WASHINGTON, Oct. 15 (Yonhap) — North Korea appears to be preparing to test a vertical launch tube used in submarine-launched ballistic missiles in an indication the communist nation is forging ahead with SLBM development, a U.S. research institute said.
“Commercial satellite imagery indicates that North Korea is continuing the development of a submarine-launched ballistic missile at the Sinpo South Shipyard, including planning for a test of the vertical launch tube intended to fire the weapon,” Joseph Bermudez Jr., an expert on North Korea’s military, said in an article contributed to 38 North.
Satellite imagery taken on Sept. 21 showed that a launch superstructure has been erected at a vertical launch stand built at the east coast shipyard. Such a structure is erected to conduct tests of the stabilization and fire-control systems and for ejection, or “pop up,” tests of the launch tube, he said.
“These developments may account for a CNN report on October 9 — the eve of the 70th anniversary of the Workers’ Party of Korea — that US officials believed the DPRK (North Korea) might conduct an SLBM test soon,” the expert said.
Satellite imagery also showed that the ongoing modernization program at the construction halls and machine shops underway at the shipyard since June 2014 appears to be nearing completion, Bermudez said, adding that the shipyard is the primary site for building submarines in the North and the construction suggests the country is about to embark on a new program.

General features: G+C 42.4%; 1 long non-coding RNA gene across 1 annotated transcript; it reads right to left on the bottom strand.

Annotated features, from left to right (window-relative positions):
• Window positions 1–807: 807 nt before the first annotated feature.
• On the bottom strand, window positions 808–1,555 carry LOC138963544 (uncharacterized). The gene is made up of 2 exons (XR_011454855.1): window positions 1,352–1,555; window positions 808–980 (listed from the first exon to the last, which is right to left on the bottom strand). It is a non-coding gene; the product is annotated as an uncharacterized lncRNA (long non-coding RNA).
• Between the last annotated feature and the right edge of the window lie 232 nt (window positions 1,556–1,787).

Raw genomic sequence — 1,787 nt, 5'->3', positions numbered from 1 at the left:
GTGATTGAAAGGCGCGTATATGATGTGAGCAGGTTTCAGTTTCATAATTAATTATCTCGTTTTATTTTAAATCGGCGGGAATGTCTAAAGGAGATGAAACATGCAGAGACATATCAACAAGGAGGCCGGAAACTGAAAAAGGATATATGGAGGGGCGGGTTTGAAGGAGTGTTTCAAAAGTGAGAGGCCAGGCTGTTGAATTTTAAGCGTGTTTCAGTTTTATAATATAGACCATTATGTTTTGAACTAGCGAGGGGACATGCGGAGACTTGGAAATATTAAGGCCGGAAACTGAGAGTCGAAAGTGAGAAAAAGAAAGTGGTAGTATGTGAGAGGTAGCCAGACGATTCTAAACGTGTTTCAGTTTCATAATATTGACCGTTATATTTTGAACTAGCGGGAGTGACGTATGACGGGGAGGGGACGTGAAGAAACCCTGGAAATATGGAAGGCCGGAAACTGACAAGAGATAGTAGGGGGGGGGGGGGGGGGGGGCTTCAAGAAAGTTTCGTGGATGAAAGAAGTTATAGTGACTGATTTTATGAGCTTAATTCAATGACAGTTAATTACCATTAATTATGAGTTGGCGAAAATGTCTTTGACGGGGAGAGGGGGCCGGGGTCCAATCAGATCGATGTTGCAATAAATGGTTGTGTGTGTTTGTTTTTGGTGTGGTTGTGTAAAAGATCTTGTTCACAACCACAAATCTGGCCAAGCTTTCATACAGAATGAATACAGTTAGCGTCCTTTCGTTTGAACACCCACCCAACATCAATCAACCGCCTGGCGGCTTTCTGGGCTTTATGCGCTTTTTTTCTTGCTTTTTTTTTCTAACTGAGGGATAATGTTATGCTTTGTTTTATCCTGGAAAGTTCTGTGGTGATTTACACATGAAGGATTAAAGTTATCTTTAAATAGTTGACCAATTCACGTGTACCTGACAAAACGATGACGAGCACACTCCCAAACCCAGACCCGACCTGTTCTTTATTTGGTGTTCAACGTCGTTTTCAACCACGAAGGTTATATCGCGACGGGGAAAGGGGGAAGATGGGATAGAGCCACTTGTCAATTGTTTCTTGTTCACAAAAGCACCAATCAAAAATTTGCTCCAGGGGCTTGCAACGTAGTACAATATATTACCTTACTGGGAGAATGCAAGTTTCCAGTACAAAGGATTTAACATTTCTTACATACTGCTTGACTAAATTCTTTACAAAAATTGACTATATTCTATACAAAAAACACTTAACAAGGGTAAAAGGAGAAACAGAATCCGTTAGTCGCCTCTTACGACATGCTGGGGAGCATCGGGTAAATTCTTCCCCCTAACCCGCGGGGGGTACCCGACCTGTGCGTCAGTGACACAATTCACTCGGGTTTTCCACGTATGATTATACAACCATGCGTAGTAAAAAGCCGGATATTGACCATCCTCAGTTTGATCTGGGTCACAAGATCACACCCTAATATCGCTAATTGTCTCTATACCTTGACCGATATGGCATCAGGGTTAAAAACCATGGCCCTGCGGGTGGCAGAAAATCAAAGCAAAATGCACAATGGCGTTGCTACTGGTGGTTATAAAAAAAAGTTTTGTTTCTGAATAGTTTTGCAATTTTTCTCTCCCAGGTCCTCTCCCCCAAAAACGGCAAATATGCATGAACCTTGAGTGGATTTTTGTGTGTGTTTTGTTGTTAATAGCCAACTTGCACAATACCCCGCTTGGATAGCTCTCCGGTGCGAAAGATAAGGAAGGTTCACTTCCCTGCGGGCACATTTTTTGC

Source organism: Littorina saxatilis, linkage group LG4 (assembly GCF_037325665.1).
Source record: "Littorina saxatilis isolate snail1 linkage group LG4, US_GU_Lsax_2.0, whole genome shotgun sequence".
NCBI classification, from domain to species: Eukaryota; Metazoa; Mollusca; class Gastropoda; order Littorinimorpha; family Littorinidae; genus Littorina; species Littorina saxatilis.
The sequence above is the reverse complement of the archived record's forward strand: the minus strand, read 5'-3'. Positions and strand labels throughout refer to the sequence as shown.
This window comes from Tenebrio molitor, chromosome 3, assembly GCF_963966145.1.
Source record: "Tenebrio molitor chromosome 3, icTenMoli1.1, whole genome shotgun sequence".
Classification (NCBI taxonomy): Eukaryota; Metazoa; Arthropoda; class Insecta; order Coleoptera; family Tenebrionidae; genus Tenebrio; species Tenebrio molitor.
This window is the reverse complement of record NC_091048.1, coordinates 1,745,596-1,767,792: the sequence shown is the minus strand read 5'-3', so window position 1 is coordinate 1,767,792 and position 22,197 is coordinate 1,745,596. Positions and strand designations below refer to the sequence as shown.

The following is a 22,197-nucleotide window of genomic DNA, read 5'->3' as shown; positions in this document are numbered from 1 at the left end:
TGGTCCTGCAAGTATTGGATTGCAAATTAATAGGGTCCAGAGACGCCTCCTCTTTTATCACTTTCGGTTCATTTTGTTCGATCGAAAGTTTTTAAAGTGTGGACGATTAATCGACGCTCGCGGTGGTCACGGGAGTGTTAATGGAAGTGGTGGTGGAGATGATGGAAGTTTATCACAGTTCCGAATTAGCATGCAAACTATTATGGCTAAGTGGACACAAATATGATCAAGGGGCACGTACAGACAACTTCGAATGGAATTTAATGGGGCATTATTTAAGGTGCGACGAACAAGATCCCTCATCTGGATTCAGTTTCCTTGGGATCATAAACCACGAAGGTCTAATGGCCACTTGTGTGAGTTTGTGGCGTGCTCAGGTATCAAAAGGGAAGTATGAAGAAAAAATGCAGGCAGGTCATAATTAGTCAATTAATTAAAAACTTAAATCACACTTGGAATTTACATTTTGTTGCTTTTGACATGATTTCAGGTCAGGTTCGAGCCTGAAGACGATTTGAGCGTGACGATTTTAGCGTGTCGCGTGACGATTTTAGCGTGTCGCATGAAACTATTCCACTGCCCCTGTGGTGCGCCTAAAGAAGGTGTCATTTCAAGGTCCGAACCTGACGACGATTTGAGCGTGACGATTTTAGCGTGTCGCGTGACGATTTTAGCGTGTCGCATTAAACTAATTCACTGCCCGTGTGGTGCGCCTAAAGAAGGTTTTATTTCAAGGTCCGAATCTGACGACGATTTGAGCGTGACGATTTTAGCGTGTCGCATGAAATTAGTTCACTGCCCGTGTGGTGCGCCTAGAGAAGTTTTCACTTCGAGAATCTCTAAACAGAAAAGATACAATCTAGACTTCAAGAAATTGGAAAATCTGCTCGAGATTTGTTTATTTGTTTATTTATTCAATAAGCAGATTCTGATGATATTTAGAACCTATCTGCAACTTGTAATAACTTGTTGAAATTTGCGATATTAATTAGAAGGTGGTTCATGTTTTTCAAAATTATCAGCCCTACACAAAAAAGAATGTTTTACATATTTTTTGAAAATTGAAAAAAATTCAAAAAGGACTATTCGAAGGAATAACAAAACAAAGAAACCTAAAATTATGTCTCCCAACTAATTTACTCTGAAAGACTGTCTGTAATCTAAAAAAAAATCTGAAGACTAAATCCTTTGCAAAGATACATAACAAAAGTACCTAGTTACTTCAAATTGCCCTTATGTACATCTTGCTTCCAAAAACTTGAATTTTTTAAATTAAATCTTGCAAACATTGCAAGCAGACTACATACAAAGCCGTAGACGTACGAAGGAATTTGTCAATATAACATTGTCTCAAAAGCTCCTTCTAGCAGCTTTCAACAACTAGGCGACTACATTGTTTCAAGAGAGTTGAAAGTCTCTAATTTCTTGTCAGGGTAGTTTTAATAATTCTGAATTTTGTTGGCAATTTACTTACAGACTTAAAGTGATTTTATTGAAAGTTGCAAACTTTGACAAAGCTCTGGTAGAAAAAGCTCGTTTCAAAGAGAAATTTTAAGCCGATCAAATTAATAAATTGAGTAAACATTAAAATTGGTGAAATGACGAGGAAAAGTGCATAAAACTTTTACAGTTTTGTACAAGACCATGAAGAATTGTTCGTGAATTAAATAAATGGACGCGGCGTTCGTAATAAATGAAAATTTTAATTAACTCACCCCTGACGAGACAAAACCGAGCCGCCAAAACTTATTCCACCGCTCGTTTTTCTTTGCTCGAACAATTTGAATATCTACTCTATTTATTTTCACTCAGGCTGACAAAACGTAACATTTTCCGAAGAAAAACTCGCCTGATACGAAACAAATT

“Given what appears to be a strong commitment to its submarine program, indicated by the pace of development of its SLBM and associated submarine and the nearly complete modernization effort at Sinpo South Shipyard, the DPRK is likely planning to commence the production of new submarines in the next 12-24 months,” he said.
In May, North Korea claimed it successfully carried out an SLBM test underwater, renewing tensions on the Korean Peninsula amid concern that the North’s SLBM capability, if fully developed, would pose a serious threat because its mobile nature would make it very difficult to detect preparations for a launch.
But experts said it was believed to be not a full-scale test, but an “ejection” test conducted in an early stage of developing SLBM capabilities. U.S. officials said the North also exaggerated progress and is many years away from developing an SLBM.